In tech terms, Kamal mentioned IBM’S Tealeaf, which gives marketers the ability to spot some CX issues automatically and Abbey made a strong argument about the need for brands to respond to what customers are actually telling them via social listening.
Tim reminded us that marketers need to use their own experience as customers too, telling us how he had identified an improvement Wahaca could make to their own CX involving their mobile site’s ability to tell you where your closest restaurant is using location data rather than asking for a postcode.
Kate Nightingale of Style Psychology also enlightened us with ways marketers might optimise CX with behavioural science, such as studies showing the optimal number of choices for decision-making or concepts like Maslow’s ‘hierarchy of needs.’
Therefore, if marketers want to produce great CX by seeing from the customer’s perspective, they must:
- Optimise their use of data
- Actively seek feedback from customers and transmit it to a senior level of the company
- Use their own experiences
- Apply some science
However, if marketers want to deliver on their ideas for CX improvements, they’ll need to convince their bosses. This requires seeing CX not just from the customer’s perspective but also from the CEO’s.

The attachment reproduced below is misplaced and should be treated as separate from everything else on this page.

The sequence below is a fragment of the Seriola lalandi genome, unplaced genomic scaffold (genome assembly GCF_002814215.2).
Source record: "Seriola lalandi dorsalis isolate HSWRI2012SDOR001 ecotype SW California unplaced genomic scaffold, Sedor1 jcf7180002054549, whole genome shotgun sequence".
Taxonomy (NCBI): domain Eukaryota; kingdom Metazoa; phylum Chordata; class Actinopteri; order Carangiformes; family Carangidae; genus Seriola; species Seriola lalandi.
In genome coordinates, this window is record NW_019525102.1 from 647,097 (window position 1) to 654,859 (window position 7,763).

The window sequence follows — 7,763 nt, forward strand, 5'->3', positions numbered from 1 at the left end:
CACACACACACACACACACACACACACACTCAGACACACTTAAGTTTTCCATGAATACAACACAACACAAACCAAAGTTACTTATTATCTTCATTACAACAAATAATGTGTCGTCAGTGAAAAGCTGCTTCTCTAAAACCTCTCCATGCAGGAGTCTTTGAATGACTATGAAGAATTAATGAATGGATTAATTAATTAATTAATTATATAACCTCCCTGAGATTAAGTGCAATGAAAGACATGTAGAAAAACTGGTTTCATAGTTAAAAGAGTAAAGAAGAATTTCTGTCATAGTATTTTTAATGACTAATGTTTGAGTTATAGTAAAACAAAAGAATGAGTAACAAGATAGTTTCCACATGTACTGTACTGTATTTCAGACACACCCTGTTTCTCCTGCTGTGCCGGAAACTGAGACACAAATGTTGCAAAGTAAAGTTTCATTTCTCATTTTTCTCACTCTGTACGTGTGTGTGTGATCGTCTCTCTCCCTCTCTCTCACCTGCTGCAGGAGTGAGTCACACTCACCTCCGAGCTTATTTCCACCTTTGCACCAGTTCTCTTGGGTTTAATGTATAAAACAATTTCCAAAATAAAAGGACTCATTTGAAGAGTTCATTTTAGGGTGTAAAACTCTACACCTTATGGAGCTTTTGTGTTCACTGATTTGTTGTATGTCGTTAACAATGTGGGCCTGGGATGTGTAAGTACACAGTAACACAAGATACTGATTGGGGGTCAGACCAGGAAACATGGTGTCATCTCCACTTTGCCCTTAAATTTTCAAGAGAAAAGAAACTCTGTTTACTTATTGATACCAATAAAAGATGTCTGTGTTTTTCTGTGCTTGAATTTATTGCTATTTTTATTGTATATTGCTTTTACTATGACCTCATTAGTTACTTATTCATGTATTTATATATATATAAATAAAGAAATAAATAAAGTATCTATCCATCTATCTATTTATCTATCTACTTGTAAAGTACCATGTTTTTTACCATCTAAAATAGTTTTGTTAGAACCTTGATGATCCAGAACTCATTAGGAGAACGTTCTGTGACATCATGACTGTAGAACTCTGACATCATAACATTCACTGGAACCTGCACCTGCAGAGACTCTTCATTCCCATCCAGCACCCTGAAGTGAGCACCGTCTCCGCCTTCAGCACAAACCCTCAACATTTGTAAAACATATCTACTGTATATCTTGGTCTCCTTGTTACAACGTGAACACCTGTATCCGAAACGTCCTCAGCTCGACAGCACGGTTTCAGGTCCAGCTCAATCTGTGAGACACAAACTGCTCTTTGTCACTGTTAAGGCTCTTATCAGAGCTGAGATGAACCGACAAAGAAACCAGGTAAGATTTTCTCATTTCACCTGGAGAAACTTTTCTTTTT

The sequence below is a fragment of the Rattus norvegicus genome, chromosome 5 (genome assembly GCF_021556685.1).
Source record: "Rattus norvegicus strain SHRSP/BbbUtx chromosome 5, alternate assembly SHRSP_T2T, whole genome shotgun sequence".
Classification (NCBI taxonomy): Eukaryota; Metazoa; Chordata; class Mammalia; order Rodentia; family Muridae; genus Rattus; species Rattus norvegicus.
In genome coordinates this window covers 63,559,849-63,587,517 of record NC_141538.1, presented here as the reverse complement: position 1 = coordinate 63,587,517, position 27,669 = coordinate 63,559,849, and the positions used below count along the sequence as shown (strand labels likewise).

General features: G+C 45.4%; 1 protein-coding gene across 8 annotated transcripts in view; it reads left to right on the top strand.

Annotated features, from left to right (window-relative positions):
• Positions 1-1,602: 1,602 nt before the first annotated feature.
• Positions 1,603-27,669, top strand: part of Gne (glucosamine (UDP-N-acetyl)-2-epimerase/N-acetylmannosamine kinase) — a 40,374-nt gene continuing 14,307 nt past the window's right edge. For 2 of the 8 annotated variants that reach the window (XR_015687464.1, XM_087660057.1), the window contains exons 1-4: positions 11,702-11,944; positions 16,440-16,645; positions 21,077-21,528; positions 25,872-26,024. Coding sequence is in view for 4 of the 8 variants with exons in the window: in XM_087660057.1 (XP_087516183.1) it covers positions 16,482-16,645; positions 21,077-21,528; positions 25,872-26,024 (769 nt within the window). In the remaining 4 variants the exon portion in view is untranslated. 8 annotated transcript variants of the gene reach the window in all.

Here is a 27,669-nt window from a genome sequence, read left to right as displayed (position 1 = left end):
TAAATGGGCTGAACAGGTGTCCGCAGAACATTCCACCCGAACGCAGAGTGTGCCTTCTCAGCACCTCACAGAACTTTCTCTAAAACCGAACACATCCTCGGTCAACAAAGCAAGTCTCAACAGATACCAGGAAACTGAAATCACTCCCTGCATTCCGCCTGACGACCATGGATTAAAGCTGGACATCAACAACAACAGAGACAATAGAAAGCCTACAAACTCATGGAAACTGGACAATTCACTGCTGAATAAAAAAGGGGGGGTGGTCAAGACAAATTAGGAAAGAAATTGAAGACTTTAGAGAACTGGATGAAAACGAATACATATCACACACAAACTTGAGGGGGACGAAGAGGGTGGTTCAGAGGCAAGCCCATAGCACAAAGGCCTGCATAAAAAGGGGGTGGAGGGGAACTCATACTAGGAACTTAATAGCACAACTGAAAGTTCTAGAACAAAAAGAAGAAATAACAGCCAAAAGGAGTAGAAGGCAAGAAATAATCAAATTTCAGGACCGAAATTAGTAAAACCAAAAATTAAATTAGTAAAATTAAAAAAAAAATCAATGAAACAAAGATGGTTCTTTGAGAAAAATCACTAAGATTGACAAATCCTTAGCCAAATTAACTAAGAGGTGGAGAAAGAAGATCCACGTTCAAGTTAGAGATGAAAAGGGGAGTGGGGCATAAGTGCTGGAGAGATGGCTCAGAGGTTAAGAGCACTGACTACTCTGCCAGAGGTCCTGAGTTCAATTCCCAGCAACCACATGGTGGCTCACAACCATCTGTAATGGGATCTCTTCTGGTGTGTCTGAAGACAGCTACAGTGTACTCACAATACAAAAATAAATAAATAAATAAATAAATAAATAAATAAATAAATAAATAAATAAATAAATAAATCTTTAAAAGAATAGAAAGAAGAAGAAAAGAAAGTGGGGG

How can marketers get buy-in for their CX projects?
Seeing as CX can be vague, it can be difficult to secure investment for projects. As Kamal noted, “customer experience is the easiest thing to kick out of the window in the spirit of hitting short term profits.”
Claire advised focussing on the quick wins to get initial internal buy-in and then using those successes to demonstrate the need for a bigger endeavour. For example, she recalled that using NPS data in conjunction with churn rates had initially convinced the CEO of the importance of exploring CX improvement projects more widely.
Kamal agreed that it was by offering low-risk projects that could scale that would enable marketers to succeed in getting internal buy-in and he also recommended that marketers estimate losses caused by bad CX, such as checkout issues in ecommerce.
Kate’s interventions also suggested that marketers should use behavioural science if they want a stronger evidential basis for selling CX projects internally.
We learned a lot from such a lively, candid discussion with experts from a range of marketing perspectives, not least that, as Phil put it, marketers need to remember that they are ultimately in the customer service business.
The Amigo Breakfast Series continues in July with a critical discussion of disruption, and whether enterprise marketers really need to “think like a start-up”.
In the meantime, you can sate your appetite by reading more about past breakfasts.
In our latest breakfast, we addressed how theories of customer psychology can be harnessed in finance.read more
We invited a select group of travel marketers to breakfast to discuss the use of customer psychology to win the last mile.read more
For our first breakfast of 2018, we invited digital fundraisers to discuss the challenges and opportunities presented by marketing technology.read more